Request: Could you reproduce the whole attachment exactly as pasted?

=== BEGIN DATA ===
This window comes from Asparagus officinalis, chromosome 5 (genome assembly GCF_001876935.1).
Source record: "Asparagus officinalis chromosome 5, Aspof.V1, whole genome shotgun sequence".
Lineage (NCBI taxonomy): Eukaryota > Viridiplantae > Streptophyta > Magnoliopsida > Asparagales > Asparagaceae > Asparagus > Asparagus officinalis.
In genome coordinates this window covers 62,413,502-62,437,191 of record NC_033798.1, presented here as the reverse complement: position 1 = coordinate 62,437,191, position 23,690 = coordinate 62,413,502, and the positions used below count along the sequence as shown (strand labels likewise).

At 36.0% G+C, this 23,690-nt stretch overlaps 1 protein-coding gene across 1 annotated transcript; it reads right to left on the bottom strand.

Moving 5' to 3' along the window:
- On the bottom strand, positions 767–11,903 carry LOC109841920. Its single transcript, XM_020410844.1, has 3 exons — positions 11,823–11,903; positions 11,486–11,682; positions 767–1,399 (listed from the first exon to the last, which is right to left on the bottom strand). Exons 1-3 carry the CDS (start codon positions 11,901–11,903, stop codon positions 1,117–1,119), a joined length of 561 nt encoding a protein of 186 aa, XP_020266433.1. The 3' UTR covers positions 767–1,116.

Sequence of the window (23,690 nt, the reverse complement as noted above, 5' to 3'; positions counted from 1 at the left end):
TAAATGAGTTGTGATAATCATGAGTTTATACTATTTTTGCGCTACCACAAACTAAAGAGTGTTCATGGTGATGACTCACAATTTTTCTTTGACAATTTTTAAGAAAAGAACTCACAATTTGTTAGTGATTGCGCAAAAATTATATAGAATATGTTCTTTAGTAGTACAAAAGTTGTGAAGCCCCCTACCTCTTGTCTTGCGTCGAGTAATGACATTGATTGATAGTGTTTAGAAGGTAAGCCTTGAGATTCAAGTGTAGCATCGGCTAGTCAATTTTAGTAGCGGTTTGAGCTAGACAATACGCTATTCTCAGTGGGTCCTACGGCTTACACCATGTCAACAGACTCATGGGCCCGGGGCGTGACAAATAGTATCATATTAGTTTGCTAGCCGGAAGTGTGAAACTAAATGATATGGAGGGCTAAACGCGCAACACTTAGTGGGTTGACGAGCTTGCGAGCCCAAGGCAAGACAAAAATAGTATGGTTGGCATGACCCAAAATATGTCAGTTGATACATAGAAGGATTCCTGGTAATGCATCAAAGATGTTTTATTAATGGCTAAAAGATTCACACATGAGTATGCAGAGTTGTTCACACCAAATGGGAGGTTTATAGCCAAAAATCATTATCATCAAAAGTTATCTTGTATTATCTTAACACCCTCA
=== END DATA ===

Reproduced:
This window comes from Asparagus officinalis, chromosome 5 (genome assembly GCF_001876935.1).
Source record: "Asparagus officinalis chromosome 5, Aspof.V1, whole genome shotgun sequence".
Lineage (NCBI taxonomy): Eukaryota > Viridiplantae > Streptophyta > Magnoliopsida > Asparagales > Asparagaceae > Asparagus > Asparagus officinalis.
In genome coordinates this window covers 62,413,502-62,437,191 of record NC_033798.1, presented here as the reverse complement: position 1 = coordinate 62,437,191, position 23,690 = coordinate 62,413,502, and the positions used below count along the sequence as shown (strand labels likewise).

At 36.0% G+C, this 23,690-nt stretch overlaps 1 protein-coding gene across 1 annotated transcript; it reads right to left on the bottom strand.

Moving 5' to 3' along the window:
- On the bottom strand, positions 767–11,903 carry LOC109841920. Its single transcript, XM_020410844.1, has 3 exons — positions 11,823–11,903; positions 11,486–11,682; positions 767–1,399 (listed from the first exon to the last, which is right to left on the bottom strand). Exons 1-3 carry the CDS (start codon positions 11,901–11,903, stop codon positions 1,117–1,119), a joined length of 561 nt encoding a protein of 186 aa, XP_020266433.1. The 3' UTR covers positions 767–1,116.

Sequence of the window (23,690 nt, the reverse complement as noted above, 5' to 3'; positions counted from 1 at the left end):
TAAATGAGTTGTGATAATCATGAGTTTATACTATTTTTGCGCTACCACAAACTAAAGAGTGTTCATGGTGATGACTCACAATTTTTCTTTGACAATTTTTAAGAAAAGAACTCACAATTTGTTAGTGATTGCGCAAAAATTATATAGAATATGTTCTTTAGTAGTACAAAAGTTGTGAAGCCCCCTACCTCTTGTCTTGCGTCGAGTAATGACATTGATTGATAGTGTTTAGAAGGTAAGCCTTGAGATTCAAGTGTAGCATCGGCTAGTCAATTTTAGTAGCGGTTTGAGCTAGACAATACGCTATTCTCAGTGGGTCCTACGGCTTACACCATGTCAACAGACTCATGGGCCCGGGGCGTGACAAATAGTATCATATTAGTTTGCTAGCCGGAAGTGTGAAACTAAATGATATGGAGGGCTAAACGCGCAACACTTAGTGGGTTGACGAGCTTGCGAGCCCAAGGCAAGACAAAAATAGTATGGTTGGCATGACCCAAAATATGTCAGTTGATACATAGAAGGATTCCTGGTAATGCATCAAAGATGTTTTATTAATGGCTAAAAGATTCACACATGAGTATGCAGAGTTGTTCACACCAAATGGGAGGTTTATAGCCAAAAATCATTATCATCAAAAGTTATCTTGTATTATCTTAACACCCTCA